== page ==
 Wetlands management
 Cleaner ind. production technologies
 Ship/Oily waste treatment facilities
 Three Initial Indicators of Probable Success

1.   Support at Highest Levels of Government and

2.   Private Sector Company is Qualified, Experienced,
     and Committed

3.   Clear Regulatory Framework With International
      Public Project Partners

Water/Sanitation are generally municipal
functions BUT most cities/municipalities
have the least financial resources of any
governmental Body.

     Result: They are the weakest of
Potential Partners and need the most project

   Do NOT wave the “free money” flag

   Insist on sound Project Finance fundamentals

   GEF support can provide significant additional project benefits by catalyzing
    investments through:

        Addressing local political/financial risks
        Supporting adequate Returns on Investment
        Financing the development of transparent, balanced, and fair transactions
        Innovative project finance support mechanisms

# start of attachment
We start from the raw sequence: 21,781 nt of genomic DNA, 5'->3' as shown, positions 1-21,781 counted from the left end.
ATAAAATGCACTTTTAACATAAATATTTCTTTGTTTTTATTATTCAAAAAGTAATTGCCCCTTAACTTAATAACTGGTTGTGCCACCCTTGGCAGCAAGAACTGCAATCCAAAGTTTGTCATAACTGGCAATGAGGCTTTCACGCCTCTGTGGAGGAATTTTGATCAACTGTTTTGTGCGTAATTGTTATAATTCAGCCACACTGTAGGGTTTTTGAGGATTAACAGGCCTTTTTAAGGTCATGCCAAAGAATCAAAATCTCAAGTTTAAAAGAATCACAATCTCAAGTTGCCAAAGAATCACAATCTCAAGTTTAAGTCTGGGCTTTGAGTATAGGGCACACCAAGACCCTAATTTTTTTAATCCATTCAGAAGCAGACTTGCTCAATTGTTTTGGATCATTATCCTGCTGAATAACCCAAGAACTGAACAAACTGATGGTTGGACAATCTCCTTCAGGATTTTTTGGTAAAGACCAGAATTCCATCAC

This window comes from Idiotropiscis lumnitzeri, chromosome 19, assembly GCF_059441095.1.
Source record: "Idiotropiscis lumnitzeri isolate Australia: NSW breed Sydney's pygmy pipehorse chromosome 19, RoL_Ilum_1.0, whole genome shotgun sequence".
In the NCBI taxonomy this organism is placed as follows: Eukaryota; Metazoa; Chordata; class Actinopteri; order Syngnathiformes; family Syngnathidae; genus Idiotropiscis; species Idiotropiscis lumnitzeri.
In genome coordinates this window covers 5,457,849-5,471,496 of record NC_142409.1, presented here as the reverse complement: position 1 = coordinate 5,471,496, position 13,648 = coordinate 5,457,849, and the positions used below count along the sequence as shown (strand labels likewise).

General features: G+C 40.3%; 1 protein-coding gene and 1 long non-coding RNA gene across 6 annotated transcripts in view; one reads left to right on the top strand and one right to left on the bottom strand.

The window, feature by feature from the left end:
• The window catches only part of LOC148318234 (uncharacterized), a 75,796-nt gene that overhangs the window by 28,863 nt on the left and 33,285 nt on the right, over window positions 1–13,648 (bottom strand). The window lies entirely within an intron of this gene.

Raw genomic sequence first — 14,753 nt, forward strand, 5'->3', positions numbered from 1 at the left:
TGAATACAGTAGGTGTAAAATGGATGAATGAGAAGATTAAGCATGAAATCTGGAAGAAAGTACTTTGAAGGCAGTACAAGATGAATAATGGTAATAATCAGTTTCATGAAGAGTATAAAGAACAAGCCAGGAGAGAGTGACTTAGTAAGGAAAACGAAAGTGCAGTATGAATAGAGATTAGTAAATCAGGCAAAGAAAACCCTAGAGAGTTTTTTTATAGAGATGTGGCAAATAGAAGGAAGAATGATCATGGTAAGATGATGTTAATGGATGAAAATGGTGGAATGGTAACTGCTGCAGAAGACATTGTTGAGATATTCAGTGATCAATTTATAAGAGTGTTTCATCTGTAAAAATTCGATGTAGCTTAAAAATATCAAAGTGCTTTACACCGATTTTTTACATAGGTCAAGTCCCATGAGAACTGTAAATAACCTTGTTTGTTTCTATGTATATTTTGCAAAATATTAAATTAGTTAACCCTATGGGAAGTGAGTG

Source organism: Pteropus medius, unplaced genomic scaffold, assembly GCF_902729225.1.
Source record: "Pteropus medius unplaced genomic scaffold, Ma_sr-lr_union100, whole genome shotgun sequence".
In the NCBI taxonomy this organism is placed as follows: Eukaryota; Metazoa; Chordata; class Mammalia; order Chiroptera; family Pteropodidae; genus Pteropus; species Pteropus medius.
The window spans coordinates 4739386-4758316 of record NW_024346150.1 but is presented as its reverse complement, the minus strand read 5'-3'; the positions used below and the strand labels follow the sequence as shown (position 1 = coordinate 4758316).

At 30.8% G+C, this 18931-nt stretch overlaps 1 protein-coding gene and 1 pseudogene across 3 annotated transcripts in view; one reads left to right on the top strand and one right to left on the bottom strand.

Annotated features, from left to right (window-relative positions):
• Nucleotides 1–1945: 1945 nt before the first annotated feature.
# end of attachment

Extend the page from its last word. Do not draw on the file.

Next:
Anything that GEF resources can do to:

 Increase the number of transactions
 Increase the ERR and IRR of PPPs
 Lower the risk of disputes and failures

will result in lowering the risk to IWs.
Thank You
             Suggested Focus
              Group Themes
1.   Should GEF resources be used to support the
     Private Sector, directly or indirectly?
2.   Is there a real need to consider alternative delivery
     mechanisms for environmental infrastructure and
     services at the local government level, or is it just a
     case of lack of political will and commitment to
     finance such projects?
3.   Do governments make good partners? How can
     governments ensure sustainable partnerships with
     the private sector?
            Suggested Focus
             Group Themes

4.   Is there a role for IFI’s, donors, and the
     international agencies in public-private
5.   Are local governments able to access
     national and international investors and
     operating companies? What are the
6.   ?
7.   ?